"The economy is based around the needs of the general public". No it is first and foremost based around the needs of a small minority of oligarchs and their corporations. Then it is catering to the needs of the non-taxpayers i.e. public sector workers who don't actually pay tax, due to said tax being funded by taxation, the needs of the general public comes in third at best.

The real issue here is the personal tax burden is ludicrous, and needs to be drastically curtailed in the interests of democracy. You won't get any meaningful reform of the unfit-for-purpose NHS whilst 1 in 10 of the workforce is employed by them.

It's time to restrict the franchise to net taxpayers only, with more votes the more tax you pay. It's only fair.


--
gmd - HuSi's second most dimwitted overprivileged user.
[ Parent ]
I've read some stupid things today, but that... by marvin (2.00 / 0) #7 Tue Nov 14, 2017 at 09:44:25 PM EST
Do you write letters to the editor in small cities perchance? The ones I skimmed through today were at your level.

"public sector workers who don't actually pay tax, due to said tax being funded by taxation"

Wow. You should get in touch with this fucking retard. You'd have a lot in common:

https://www.castanet.net/edition/news-story-211272-10-.htm#211272


[ Parent ]
You cannot refute the fact by gmd (2.00 / 0) #10 Thu Nov 16, 2017 at 05:13:36 PM EST
That the tax "paid" by public sector workers comes entirely out of the pockets of real taxpayers in the private sector. 

If you work in the public sector, you do not pay tax, the rest of us pay it on your behalf.

These are the facts. You may not like them, but you will find it impossible to refute them.


--
gmd - HuSi's second most dimwitted overprivileged user.
[ Parent ]
You work in banking still? by marvin (2.00 / 0) #11 Thu Nov 16, 2017 at 10:44:52 PM EST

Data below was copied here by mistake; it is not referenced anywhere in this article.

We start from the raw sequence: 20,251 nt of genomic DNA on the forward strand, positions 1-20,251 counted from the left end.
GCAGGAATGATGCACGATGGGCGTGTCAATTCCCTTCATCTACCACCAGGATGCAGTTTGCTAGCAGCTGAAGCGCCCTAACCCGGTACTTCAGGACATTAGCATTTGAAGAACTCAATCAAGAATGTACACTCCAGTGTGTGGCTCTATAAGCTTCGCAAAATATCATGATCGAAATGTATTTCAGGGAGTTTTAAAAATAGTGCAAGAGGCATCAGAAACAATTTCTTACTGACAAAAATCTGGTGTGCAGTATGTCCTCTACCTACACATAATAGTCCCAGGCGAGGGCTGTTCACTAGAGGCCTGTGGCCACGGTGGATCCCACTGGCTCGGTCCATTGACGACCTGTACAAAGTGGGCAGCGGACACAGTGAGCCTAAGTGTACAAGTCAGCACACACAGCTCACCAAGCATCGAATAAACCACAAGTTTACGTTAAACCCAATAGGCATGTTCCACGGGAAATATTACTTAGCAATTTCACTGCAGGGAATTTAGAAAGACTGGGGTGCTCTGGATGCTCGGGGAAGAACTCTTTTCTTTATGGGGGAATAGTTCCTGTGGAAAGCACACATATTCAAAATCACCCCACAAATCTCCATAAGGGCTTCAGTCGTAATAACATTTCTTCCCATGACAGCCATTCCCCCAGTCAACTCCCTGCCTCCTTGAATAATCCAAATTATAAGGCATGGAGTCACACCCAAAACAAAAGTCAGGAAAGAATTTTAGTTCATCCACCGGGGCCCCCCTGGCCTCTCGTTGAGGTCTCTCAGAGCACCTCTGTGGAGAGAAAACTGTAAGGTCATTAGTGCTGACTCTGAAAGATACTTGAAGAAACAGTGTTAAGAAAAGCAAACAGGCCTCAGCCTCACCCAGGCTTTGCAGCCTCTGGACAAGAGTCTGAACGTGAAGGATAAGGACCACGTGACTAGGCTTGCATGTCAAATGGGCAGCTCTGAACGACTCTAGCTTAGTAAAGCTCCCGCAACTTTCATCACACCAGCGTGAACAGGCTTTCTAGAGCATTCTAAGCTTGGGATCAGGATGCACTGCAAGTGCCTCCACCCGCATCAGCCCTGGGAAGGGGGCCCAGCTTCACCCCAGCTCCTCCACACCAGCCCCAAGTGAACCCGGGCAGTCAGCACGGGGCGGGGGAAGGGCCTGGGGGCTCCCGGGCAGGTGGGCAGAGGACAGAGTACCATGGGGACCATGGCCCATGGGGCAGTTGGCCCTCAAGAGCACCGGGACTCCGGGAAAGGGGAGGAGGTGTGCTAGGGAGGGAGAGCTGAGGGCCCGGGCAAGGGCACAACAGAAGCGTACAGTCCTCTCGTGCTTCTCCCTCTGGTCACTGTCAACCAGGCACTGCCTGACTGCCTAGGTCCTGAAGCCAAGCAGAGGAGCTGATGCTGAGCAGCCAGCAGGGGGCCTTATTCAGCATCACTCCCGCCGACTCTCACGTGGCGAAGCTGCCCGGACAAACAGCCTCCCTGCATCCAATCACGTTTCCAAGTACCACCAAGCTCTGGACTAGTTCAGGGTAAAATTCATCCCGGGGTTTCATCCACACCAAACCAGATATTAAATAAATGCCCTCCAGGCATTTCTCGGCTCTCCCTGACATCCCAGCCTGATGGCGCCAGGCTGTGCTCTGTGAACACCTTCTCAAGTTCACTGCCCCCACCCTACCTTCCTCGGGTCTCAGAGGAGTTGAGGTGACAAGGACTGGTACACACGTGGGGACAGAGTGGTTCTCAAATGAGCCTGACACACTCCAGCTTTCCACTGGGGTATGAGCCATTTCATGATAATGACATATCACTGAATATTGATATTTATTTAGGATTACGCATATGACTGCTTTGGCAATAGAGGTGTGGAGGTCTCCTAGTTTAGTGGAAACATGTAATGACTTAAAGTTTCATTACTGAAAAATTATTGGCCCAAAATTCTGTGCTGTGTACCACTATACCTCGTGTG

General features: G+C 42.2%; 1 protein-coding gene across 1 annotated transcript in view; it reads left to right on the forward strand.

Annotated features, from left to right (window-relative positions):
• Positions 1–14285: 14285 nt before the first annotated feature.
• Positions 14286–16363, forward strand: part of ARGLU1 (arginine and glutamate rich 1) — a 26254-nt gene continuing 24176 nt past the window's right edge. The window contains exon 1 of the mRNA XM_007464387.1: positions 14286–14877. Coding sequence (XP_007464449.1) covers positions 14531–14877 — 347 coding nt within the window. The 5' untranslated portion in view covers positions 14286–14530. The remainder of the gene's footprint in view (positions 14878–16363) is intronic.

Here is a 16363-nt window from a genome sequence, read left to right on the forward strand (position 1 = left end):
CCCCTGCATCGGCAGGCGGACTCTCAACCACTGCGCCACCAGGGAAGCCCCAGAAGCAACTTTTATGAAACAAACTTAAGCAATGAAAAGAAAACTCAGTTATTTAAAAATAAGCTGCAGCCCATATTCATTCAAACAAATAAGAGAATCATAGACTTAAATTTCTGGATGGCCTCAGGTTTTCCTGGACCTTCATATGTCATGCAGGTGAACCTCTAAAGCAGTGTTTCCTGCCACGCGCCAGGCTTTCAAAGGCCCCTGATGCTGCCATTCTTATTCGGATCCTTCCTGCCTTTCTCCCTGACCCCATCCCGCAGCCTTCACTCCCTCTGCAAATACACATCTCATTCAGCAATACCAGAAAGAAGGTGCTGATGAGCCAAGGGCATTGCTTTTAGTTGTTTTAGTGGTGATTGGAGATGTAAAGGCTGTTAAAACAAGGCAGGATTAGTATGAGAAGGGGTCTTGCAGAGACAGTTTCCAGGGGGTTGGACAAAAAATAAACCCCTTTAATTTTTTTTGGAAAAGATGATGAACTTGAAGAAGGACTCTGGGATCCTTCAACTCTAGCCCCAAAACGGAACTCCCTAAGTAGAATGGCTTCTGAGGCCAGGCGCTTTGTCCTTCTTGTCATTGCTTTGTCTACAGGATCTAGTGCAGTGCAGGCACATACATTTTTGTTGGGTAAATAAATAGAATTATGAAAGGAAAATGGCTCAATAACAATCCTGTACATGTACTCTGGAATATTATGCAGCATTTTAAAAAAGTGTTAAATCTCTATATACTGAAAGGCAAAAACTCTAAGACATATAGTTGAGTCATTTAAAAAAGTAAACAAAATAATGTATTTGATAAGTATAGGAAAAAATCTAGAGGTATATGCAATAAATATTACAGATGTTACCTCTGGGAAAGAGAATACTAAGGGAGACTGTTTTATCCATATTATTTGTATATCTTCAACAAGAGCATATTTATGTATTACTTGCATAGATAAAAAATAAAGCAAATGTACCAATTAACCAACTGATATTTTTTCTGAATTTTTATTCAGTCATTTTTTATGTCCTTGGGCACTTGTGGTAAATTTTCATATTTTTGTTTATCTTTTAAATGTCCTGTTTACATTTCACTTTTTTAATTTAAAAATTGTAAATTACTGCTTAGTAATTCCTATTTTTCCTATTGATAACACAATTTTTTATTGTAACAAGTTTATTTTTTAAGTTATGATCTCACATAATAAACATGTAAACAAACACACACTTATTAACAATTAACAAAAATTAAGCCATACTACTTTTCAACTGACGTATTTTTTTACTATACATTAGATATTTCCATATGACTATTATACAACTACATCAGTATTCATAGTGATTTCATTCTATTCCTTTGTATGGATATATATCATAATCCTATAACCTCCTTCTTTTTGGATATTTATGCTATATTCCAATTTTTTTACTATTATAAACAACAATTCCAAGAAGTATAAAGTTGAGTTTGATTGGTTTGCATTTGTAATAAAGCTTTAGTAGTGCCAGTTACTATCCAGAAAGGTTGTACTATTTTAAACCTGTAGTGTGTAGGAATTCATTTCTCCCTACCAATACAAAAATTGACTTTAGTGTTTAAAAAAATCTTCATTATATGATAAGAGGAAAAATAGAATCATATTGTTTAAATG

Who funded quantitative easing and rescues of those deemed "too big to fail"? Who paid for bailouts which kept the bonus programs pouring out undeserved money to incompetent banksters who were absolute shit at their jobs?

Society benefits a whole lot more from the work of the teachers who educate kids, the doctors and nurses who save lives, the waterworks guys who keep our drinking water safe, food inspectors, and pothole repairmen than it does from a bunch of worthless grifters who abuse the trust of others for their own enrichment through varied inventive forms of financial trickery.

Of the two groups which suckle the most at the teat of the state and the expense of the public - civil servants and big business - only one has people who at least earned some of their money.

[ Parent ]
Two wrongs do not make a right. by gmd (2.00 / 0) #12 Fri Nov 17, 2017 at 01:31:33 PM EST
And the job of bankers is not to maintain financial stability, their job is to oil the wheels of capitalism. It is the job of the regulator to ensure that the systemic risk is minimised. Who was responsible for the repeal of Glass-Stegal? Oh yes it was the Democrats.
I was and am vociferous in condemning the bailouts and money printing (QE). But the fact remains if you are employed by the State you are not a taxpayer.



--
gmd - HuSi's second most dimwitted overprivileged user.
[ Parent ]
And neither are you by marvin (2.00 / 0) #13 Fri Nov 17, 2017 at 10:14:32 PM EST
If employed by a bank.

[ Parent ]
So what you're saying is ... by lm (4.00 / 1) #14 Sat Nov 18, 2017 at 06:57:24 AM EST
... the right to sell your labor for a wage only applies to private sector employees. Consequently the money that public sector employees earn doesn't belong to them.

Does this also extend to private sector employees paid by firms that have government contracts and private sector firms that enjoy various types of public subsidies?


There is no more degenerate kind of state than that in which the richest are supposed to be the best.
Cicero, The Republic
[ Parent ]
Short answer: yes. by gmd (2.00 / 0) #15 Sat Nov 18, 2017 at 03:43:36 PM EST
 

--
gmd - HuSi's second most dimwitted overprivileged user.
[ Parent ]
Tax incidence puzzle by Alan Crowe (2.00 / 0) #16 Sun Nov 19, 2017 at 11:43:24 AM EST
I hope that gmd is alluding to this puzzle over tax incidence. There is a serious discussion of the issue in the comments.

[ Parent ]
That made his ears burn | 16 comments (16 topical, 0 hidden) | Trackback